In the Arena

Re: These Colors Don’t Run

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Oh, Ana, I disagree–and my disagreement is about substance rather than positioning. First of all, polls about complicated, emotional issues like the war in Iraq are unreliable. Most people have confused feelings–frustration, patriotism, anger–that simply can’t be quantified. I’d hate to see the results of a poll that asked: “Should we withdraw our troops immediately and bomb those damn Arabs back to the stone age?” At their best, polling questions tell only a sliver of a story: I’d guess that Democrats now have as much credibility about national security as Republicans because Republicans have lost all credibility, given Bush’s performance these past four years. Democrats certainly haven’t done very much to earn the public trust.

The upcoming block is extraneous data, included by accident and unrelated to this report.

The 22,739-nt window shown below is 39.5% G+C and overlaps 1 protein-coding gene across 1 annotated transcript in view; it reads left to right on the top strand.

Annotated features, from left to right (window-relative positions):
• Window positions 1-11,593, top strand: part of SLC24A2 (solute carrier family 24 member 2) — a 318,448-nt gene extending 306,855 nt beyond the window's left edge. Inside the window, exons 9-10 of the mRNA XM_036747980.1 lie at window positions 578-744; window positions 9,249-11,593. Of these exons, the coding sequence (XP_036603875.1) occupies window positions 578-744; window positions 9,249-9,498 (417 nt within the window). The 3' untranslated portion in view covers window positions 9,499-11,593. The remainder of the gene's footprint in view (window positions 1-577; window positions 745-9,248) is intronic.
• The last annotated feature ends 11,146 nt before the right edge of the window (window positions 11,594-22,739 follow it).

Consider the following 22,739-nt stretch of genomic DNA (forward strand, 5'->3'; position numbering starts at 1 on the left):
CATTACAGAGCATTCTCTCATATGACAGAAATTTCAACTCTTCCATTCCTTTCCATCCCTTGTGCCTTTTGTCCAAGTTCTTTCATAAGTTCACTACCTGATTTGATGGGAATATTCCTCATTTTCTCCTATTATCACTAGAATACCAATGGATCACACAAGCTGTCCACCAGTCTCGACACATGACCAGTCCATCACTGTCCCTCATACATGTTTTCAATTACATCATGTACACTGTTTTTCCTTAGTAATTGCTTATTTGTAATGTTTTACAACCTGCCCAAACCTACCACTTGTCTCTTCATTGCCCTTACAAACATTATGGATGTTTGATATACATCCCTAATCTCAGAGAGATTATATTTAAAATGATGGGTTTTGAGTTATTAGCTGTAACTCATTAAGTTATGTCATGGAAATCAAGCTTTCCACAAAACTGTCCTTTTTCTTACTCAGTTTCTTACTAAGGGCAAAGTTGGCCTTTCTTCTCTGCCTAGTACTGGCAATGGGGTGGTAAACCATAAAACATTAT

Attitudes about war and patriotism are notoriously volatile. Liberals were “right” about Vietnam, but they have paid a price ever since because they were so obnoxious about their correctness. The leftier liberals proceeded to see Vietnam in every American military initiative–the placement of Pershing missiles in Europe, Star Wars, the removal of Noriega, the first Gulf War–and they suffered as a result. Just because they’re right about Iraq, and about this escalation, it doesn’t mean they won’t be blamed by the public if the result of an American withdrawal is lethal chaos in the region and $200 per barrel oil. All I’m saying is that those who oppose the war now have a responsibility to (a) oppose it judiciously, without hateful or extreme rhetoric and (b) start thinking very hard–and in a very detailed way–about how we begin to recover from this mess.–Joe Klein